NEW Story: Drip
When Tzipora moved to study English and Vekllei literature at the university of Montre in 2075, she had to walk from the little home where she lived to Montre-Lola’s old concrete platform, which facilitated a single electric railcar each way, each day. If she was feeling lively, she could make it to the platform in a half hour. On the days where she dreaded sighting her plimsolls in the shoebox, it might take forty-five minutes. She made this trip six days a week for five years, because that was the price of acquiring two degrees at once.
At first, the walk had been a welcome canvas of boredom. If the weather was good, it could even invoke the sublime. A row of gnarled old pines, planted by dead men, formed rank beside the dirt road. In the spring, the flower-tundras flashed colour through the waving pine needles as the breeze rolled through, which cooled her dreadful perspiration. She felt a very strong kinship with the Earth then, and she steadied the pace of her breaths, and she tasted sweet pine and warm soil in the air. She looked doll-like in her cape and dark leather shoes against the bright sunlight. After a long winter, her skin was not gently porcelain, but instead a waxen and tallowed complexion coloured only by the vigour of the honest walk and the spirit of the good earth around her.
Every day, she passed the same gnarled pines, and the same buried fallout shelter by Silverwater Creek, and the same abandoned machine shed that slumped closer to the fenceline with each passing season. It collapsed one day in March, baring its rusted mechanical organs briefly before it was buried in winter snow. She would look at the old tractor and wonder what part it had played in the lives of the stewards of these old fields. She thought about the factory where it might have been made and was struck with sadness.
After five years of walking in this timeless landscape, she no longer resented its obtrusion on her journey to school. She had memorised everything there was to memorise along her path. She recognised lichen on the old stair rail like moles on the face of a friend, and could recite the make and count of the wine bottles in the bed of the creek. It occurred to her, in some small way, that it was only after the beauty of the path had evaporated that she was able to truly visit it. It was the eternal conflict of landscape, she supposed; it was only now, in her utter boredom and total blindness to landscape, that she had finally removed herself from the vista and allowed herself to see place as it was for the first time.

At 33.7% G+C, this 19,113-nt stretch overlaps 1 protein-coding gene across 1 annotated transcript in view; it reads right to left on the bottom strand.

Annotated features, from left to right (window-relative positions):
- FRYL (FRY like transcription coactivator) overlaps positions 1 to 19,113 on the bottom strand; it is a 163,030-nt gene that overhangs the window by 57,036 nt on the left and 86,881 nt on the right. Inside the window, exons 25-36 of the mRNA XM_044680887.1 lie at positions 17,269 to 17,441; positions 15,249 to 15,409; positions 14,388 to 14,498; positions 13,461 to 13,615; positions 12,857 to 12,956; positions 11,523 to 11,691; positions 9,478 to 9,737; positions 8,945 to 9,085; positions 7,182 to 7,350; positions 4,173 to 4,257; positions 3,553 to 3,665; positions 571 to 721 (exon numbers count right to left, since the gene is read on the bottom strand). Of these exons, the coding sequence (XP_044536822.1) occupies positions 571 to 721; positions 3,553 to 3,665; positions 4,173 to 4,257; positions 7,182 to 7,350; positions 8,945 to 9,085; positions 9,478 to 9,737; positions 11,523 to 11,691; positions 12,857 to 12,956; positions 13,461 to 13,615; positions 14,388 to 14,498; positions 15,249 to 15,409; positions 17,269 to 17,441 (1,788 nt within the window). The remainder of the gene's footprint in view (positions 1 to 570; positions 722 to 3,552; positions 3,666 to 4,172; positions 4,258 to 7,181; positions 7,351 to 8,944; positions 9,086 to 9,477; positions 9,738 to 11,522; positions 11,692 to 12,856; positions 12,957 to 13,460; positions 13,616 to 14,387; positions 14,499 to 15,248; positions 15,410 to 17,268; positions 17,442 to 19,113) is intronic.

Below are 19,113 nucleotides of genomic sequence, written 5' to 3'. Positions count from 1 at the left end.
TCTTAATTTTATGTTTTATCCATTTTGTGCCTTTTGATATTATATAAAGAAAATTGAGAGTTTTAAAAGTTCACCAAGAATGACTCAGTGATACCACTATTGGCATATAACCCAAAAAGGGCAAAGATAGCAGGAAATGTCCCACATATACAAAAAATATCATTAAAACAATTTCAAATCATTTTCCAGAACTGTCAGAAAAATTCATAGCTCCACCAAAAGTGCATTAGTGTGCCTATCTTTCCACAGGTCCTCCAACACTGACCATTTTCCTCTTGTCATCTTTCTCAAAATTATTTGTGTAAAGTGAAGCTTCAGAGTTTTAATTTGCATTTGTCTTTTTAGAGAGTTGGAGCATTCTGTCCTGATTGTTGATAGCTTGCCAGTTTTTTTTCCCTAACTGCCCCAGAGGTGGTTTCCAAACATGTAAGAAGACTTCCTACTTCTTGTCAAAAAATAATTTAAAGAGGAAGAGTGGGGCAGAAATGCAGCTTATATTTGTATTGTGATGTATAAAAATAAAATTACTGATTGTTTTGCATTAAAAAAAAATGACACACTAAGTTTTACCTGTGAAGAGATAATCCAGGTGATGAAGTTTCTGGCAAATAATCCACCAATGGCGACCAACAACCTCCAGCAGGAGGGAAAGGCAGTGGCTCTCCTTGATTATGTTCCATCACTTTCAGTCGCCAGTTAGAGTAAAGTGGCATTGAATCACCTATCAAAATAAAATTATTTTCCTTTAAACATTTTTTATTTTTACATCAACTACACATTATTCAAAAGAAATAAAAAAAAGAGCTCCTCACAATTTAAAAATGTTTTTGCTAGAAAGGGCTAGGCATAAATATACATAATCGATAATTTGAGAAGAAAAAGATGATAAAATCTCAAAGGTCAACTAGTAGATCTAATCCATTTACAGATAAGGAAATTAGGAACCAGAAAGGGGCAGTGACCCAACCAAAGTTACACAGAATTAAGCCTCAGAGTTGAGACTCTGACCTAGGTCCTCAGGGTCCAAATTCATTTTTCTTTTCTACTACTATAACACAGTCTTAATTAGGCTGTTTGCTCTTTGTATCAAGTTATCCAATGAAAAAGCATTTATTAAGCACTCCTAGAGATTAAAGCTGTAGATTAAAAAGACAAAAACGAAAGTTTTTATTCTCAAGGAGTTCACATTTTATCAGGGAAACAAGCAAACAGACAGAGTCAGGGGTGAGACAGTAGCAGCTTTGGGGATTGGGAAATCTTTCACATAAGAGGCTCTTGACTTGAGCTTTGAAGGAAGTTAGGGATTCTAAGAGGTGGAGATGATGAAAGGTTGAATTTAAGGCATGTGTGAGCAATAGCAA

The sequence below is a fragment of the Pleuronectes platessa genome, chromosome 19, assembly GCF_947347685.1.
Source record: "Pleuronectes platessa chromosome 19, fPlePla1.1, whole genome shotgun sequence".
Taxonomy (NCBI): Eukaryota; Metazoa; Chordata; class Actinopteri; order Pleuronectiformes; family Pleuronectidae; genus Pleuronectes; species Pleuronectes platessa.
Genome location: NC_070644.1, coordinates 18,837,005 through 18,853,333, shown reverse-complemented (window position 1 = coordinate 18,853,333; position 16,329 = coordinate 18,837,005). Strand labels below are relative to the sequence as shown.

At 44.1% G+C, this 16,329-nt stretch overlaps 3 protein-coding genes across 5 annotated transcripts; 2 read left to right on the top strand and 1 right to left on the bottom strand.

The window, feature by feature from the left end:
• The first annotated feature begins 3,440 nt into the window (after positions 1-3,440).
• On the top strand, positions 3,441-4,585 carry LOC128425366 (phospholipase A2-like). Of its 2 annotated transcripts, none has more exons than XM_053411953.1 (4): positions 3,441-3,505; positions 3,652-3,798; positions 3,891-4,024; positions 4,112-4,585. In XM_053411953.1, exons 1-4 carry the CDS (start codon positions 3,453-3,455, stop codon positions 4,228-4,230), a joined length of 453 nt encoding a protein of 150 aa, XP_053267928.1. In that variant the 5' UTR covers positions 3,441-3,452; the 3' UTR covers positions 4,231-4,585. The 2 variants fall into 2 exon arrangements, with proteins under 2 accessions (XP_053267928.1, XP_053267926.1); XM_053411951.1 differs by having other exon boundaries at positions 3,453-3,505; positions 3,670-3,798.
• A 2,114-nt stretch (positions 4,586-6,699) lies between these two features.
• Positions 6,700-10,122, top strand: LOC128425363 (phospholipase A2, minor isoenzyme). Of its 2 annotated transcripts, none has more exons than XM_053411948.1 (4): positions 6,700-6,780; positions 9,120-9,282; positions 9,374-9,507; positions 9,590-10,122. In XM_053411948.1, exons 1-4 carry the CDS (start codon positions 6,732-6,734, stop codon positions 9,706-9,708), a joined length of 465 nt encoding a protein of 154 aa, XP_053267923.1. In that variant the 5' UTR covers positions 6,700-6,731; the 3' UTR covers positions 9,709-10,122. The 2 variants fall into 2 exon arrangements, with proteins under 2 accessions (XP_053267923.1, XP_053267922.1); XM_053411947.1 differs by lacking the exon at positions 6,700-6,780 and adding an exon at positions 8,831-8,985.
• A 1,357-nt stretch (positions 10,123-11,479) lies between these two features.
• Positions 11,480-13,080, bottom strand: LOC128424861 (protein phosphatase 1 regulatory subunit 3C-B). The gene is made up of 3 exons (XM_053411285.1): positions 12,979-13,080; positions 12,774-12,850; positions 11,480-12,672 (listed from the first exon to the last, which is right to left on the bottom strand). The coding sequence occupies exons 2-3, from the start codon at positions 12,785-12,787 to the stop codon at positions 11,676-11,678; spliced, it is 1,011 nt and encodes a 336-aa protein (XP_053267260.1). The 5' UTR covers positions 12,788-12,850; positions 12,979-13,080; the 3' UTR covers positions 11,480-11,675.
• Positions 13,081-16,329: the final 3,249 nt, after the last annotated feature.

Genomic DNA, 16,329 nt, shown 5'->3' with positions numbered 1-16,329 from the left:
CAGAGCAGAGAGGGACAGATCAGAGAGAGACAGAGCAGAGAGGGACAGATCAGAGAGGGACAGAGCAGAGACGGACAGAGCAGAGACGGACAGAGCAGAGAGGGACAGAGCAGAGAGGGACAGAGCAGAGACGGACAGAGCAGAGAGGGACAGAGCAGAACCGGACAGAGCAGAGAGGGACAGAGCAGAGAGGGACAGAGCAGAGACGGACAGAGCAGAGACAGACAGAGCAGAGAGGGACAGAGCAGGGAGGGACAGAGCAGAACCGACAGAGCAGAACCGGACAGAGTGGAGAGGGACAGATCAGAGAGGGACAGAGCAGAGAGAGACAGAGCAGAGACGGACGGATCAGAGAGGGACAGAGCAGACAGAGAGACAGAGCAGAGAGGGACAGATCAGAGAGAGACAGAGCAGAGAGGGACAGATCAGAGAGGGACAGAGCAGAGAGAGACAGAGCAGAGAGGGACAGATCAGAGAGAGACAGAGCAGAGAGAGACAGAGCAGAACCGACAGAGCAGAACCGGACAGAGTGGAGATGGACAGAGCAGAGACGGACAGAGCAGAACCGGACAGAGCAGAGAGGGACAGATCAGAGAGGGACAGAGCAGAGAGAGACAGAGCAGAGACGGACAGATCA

She had intuitively discovered for herself a central tenant of Upen, where the sublime had been usurped by the much quieter, and much richer, mundane. The sublime screams like colour through pine leaves; the mundane is the dew that gathers silently on the spokes of the tractor ruin. The sublime is in the perfume of country air; the mundane is in the carcass of a beetle nestled in the moss; the sublime is the self-conscious rouge on her lips; the mundane a dirty scuff on her sock ankle; the sublime the whisper of the wind, betrayed by a new bud beneath a branch; the prism of her light blue eyes by the moistness around her nostrils in the cool weather.
No, it was never a matter of birth and decay, or light and dark; it was never about a schism to begin with. It was a fundamental kinship with a transcendental memory of place, and the hidden spirituality of the unimportant, and the sweetness of the unbeautiful.
The unconscious recognition became conscious knowledge, and it obliterated her world. The entire axis of cosmology tripped. The world pivoted. Beauty and pleasure were rediscovered in an instant. She looked around her, and she had discovered the mundane. She was no longer standing amidst landscape, but mere place.
Her heart swelled with pleasure. Her blood sounded in her ears. Through five years of emotional labour and millions of footfalls, she had discovered the mundane in the sublime, if only here. Her eyes and heart had a sudden clarity; she was filled with love not just for the smallest of things, but in fact the smallest things exclusively.
Although the feeling she had in that moment was by its nature irreproducible, she would do her best to recognise the mundane everywhere. She sincerely fell in love with Newda shortly after. The small and honest voice of the simple and inconsequential and imperfect called to her wherever she went, and from then on she was always at peace in place; for she was always surrounded by patina, and change, and the most delicate hinge of life that animated the inanimate in her renewed understanding of the world.